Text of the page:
Scams cost Australians $45 million in six months
The Australian Competition and Consumer Commission's ScamWatch website has revealed that between January and June in 2015, $45 million was siphoned out of Australian bank accounts and into the pockets of scam artists.
This is only 10.3% of reported incidents and equates to about $9000 a claim.
ScamWatch has tips to avoid falling victim to a scam this year:
- Beware when shopping online - if it's too good to be true, it probably is;
- Always research thoroughly if you're unsure of the legitimacy of a person or company. Don't send money or give out your financial information to sources you don't fully trust;
- Never open suspicious attachments or emails - delete them straightaway;
- Take steps to prevent identity theft. This could include putting a lock on your letterbox, destroying old bills, and storing your pin numbers in a safe place;
- Always use a passcode to lock your digital devices. It's good practice to switch passwords every few months. Don't pick passwords that are too easy to guess; and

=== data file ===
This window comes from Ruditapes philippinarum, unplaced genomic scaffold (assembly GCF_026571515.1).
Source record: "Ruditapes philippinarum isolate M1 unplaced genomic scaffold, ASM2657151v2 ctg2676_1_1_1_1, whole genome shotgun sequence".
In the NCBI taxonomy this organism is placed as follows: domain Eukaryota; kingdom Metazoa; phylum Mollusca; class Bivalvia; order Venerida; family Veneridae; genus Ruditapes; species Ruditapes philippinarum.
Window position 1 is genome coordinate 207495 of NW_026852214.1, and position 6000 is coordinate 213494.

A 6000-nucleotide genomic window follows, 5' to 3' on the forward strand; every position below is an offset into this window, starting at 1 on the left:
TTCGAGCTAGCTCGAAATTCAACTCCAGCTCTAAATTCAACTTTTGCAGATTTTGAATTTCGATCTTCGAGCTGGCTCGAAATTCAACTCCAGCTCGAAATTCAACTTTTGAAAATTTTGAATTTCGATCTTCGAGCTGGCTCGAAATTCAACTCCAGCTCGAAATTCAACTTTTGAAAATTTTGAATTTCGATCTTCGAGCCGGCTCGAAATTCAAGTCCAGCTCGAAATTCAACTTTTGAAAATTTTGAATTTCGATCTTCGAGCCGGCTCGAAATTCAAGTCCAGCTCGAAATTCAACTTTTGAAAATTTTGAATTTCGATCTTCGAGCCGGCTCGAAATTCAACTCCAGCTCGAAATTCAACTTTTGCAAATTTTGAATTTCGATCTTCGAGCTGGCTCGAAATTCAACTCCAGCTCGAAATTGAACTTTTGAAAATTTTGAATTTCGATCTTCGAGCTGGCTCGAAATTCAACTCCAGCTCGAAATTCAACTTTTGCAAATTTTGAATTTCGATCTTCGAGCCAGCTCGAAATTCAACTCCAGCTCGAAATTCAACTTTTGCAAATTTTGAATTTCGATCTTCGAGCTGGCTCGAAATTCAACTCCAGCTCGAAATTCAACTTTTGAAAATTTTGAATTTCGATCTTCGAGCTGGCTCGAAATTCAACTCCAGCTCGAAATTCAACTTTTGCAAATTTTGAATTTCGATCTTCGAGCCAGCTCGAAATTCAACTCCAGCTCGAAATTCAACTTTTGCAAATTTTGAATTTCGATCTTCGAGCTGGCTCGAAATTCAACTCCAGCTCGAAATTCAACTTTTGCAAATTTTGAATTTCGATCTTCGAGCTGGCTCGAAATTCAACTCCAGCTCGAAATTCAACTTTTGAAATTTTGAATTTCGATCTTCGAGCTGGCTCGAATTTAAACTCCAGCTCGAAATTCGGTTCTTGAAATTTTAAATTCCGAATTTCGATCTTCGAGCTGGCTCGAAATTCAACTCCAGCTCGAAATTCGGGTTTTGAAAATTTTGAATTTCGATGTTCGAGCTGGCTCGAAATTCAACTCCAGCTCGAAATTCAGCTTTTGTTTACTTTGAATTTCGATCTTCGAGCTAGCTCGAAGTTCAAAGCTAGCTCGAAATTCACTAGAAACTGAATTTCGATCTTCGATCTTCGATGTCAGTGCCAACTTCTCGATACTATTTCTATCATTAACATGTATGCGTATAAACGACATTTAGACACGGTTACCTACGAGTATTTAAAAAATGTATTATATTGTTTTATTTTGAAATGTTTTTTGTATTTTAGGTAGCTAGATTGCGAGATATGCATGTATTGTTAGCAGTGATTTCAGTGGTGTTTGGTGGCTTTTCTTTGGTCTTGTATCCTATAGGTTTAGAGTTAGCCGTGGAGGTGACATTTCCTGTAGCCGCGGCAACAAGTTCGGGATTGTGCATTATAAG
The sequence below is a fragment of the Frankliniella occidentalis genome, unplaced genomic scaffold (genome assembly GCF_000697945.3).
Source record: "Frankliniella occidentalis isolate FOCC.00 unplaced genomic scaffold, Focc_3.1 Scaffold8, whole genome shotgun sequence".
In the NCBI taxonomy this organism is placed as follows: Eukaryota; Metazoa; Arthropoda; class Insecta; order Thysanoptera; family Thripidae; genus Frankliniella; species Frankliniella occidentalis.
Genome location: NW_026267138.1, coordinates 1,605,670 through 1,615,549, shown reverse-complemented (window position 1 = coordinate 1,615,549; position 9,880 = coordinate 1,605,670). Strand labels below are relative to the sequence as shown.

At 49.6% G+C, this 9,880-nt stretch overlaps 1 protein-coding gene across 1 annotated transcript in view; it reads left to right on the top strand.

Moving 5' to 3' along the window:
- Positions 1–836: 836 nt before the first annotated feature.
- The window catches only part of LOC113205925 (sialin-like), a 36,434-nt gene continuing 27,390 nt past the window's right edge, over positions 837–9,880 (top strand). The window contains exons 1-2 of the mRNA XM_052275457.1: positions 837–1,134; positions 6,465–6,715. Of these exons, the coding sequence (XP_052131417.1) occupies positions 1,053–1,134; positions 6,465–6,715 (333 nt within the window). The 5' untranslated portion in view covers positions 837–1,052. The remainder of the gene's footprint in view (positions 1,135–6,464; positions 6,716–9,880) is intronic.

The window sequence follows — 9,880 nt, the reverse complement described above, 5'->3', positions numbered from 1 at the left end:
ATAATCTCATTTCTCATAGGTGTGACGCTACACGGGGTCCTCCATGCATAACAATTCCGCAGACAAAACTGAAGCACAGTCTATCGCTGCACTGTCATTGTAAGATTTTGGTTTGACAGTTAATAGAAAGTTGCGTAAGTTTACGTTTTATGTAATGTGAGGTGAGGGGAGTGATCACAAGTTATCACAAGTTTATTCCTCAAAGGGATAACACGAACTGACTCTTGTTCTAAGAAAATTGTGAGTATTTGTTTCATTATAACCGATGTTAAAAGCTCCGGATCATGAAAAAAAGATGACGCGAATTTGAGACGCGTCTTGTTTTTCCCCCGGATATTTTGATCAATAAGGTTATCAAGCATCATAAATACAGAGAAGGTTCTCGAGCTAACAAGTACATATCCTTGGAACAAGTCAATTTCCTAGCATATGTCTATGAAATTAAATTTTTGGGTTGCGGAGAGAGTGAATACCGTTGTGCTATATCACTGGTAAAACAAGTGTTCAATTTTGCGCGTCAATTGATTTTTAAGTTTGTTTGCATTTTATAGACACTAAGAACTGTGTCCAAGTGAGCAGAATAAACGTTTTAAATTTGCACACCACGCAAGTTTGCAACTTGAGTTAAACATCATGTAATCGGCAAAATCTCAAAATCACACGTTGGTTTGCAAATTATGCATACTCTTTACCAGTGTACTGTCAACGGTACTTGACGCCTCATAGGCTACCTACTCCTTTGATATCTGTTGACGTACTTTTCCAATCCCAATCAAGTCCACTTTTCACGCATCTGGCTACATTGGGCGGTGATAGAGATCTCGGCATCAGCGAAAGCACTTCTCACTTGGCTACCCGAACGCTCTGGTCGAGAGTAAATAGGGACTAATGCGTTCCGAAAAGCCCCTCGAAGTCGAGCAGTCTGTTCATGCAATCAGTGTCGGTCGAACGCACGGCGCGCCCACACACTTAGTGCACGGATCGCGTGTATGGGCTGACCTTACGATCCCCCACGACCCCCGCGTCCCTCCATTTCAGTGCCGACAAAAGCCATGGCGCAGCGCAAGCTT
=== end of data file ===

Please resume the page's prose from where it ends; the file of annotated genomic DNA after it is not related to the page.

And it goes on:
- Never agree to transfer money or goods for another person. It might turn out to be money laundering, which is a criminal offence.
If you've sent money or personal banking information to a scammer, contact your bank or credit union immediately. If you suspect you are a victim of identity theft, contact iDcare - a free government-funded service.
Where to go to report a scam
|Type of incident||Agency|
|Banking||Your bank or financial institution|
|Cybercrime||Australian Cybercrime Online Reporting Network|
|Financial and investment scams||Australian Securities and Investments Commission|
|Fraud and theft||Your local police - call 131 444
In Victoria call your local police station
|Spam||Australian Communications and Media Authority|
|Tax related scams||Australian Taxation Office|
|Other scams||ACCC via Scamwatch|